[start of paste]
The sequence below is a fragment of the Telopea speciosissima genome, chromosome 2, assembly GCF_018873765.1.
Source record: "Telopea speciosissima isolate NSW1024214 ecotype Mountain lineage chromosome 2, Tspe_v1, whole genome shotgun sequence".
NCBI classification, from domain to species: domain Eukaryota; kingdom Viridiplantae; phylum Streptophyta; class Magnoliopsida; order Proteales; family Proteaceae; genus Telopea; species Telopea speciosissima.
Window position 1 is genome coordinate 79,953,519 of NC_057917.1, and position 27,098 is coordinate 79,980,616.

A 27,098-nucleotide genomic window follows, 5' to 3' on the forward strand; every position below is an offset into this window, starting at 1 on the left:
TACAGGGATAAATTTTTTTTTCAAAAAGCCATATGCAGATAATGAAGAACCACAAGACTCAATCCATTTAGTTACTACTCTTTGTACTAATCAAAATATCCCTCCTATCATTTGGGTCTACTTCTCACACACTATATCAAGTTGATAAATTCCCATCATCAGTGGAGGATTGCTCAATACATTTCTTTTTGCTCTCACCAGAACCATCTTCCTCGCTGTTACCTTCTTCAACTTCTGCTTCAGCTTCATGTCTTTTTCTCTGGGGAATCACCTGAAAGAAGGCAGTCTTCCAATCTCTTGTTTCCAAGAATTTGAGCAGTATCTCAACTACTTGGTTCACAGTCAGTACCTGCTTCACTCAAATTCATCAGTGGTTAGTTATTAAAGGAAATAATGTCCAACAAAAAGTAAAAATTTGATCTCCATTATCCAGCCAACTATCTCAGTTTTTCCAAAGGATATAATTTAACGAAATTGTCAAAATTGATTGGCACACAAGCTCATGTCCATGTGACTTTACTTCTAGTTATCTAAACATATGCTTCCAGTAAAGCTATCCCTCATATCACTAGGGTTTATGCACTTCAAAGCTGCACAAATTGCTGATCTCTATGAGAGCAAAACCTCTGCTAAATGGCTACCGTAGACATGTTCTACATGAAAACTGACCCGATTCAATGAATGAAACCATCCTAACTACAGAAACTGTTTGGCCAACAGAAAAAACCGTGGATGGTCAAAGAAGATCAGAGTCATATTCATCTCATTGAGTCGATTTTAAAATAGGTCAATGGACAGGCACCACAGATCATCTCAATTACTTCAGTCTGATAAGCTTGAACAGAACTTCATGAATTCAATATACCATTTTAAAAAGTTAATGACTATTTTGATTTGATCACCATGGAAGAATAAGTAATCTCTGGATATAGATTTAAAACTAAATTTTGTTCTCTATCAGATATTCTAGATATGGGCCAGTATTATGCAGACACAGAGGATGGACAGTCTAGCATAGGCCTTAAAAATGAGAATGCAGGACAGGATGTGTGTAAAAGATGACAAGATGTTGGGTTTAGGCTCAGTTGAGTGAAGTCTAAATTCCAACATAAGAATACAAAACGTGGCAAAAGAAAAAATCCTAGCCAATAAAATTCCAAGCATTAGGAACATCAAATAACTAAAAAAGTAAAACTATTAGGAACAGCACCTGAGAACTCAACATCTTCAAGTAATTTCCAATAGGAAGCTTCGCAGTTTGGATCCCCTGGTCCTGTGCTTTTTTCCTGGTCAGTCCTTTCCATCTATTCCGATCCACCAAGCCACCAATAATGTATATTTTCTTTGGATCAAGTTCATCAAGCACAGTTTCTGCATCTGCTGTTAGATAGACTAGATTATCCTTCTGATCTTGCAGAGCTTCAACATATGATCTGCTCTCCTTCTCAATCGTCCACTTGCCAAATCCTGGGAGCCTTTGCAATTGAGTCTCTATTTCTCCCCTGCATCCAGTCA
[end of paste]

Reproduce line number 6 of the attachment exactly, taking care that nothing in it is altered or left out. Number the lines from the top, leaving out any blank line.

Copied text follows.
TACAGGGATAAATTTTTTTTTCAAAAAGCCATATGCAGATAATGAAGAACCACAAGACTCAATCCATTTAGTTACTACTCTTTGTACTAATCAAAATATCCCTCCTATCATTTGGGTCTACTTCTCACACACTATATCAAGTTGATAAATTCCCATCATCAGTGGAGGATTGCTCAATACATTTCTTTTTGCTCTCACCAGAACCATCTTCCTCGCTGTTACCTTCTTCAACTTCTGCTTCAGCTTCATGTCTTTTTCTCTGGGGAATCACCTGAAAGAAGGCAGTCTTCCAATCTCTTGTTTCCAAGAATTTGAGCAGTATCTCAACTACTTGGTTCACAGTCAGTACCTGCTTCACTCAAATTCATCAGTGGTTAGTTATTAAAGGAAATAATGTCCAACAAAAAGTAAAAATTTGATCTCCATTATCCAGCCAACTATCTCAGTTTTTCCAAAGGATATAATTTAACGAAATTGTCAAAATTGATTGGCACACAAGCTCATGTCCATGTGACTTTACTTCTAGTTATCTAAACATATGCTTCCAGTAAAGCTATCCCTCATATCACTAGGGTTTATGCACTTCAAAGCTGCACAAATTGCTGATCTCTATGAGAGCAAAACCTCTGCTAAATGGCTACCGTAGACATGTTCTACATGAAAACTGACCCGATTCAATGAATGAAACCATCCTAACTACAGAAACTGTTTGGCCAACAGAAAAAACCGTGGATGGTCAAAGAAGATCAGAGTCATATTCATCTCATTGAGTCGATTTTAAAATAGGTCAATGGACAGGCACCACAGATCATCTCAATTACTTCAGTCTGATAAGCTTGAACAGAACTTCATGAATTCAATATACCATTTTAAAAAGTTAATGACTATTTTGATTTGATCACCATGGAAGAATAAGTAATCTCTGGATATAGATTTAAAACTAAATTTTGTTCTCTATCAGATATTCTAGATATGGGCCAGTATTATGCAGACACAGAGGATGGACAGTCTAGCATAGGCCTTAAAAATGAGAATGCAGGACAGGATGTGTGTAAAAGATGACAAGATGTTGGGTTTAGGCTCAGTTGAGTGAAGTCTAAATTCCAACATAAGAATACAAAACGTGGCAAAAGAAAAAATCCTAGCCAATAAAATTCCAAGCATTAGGAACATCAAATAACTAAAAAAGTAAAACTATTAGGAACAGCACCTGAGAACTCAACATCTTCAAGTAATTTCCAATAGGAAGCTTCGCAGTTTGGATCCCCTGGTCCTGTGCTTTTTTCCTGGTCAGTCCTTTCCATCTATTCCGATCCACCAAGCCACCAATAATGTATATTTTCTTTGGATCAAGTTCATCAAGCACAGTTTCTGCATCTGCTGTTAGATAGACTAGATTATCCTTCTGATCTTGCAGAGCTTCAACATATGATCTGCTCTCCTTCTCAATCGTCCACTTGCCAAATCCTGGGAGCCTTTGCAATTGAGTCTCTATTTCTCCCCTGCATCCAGTCA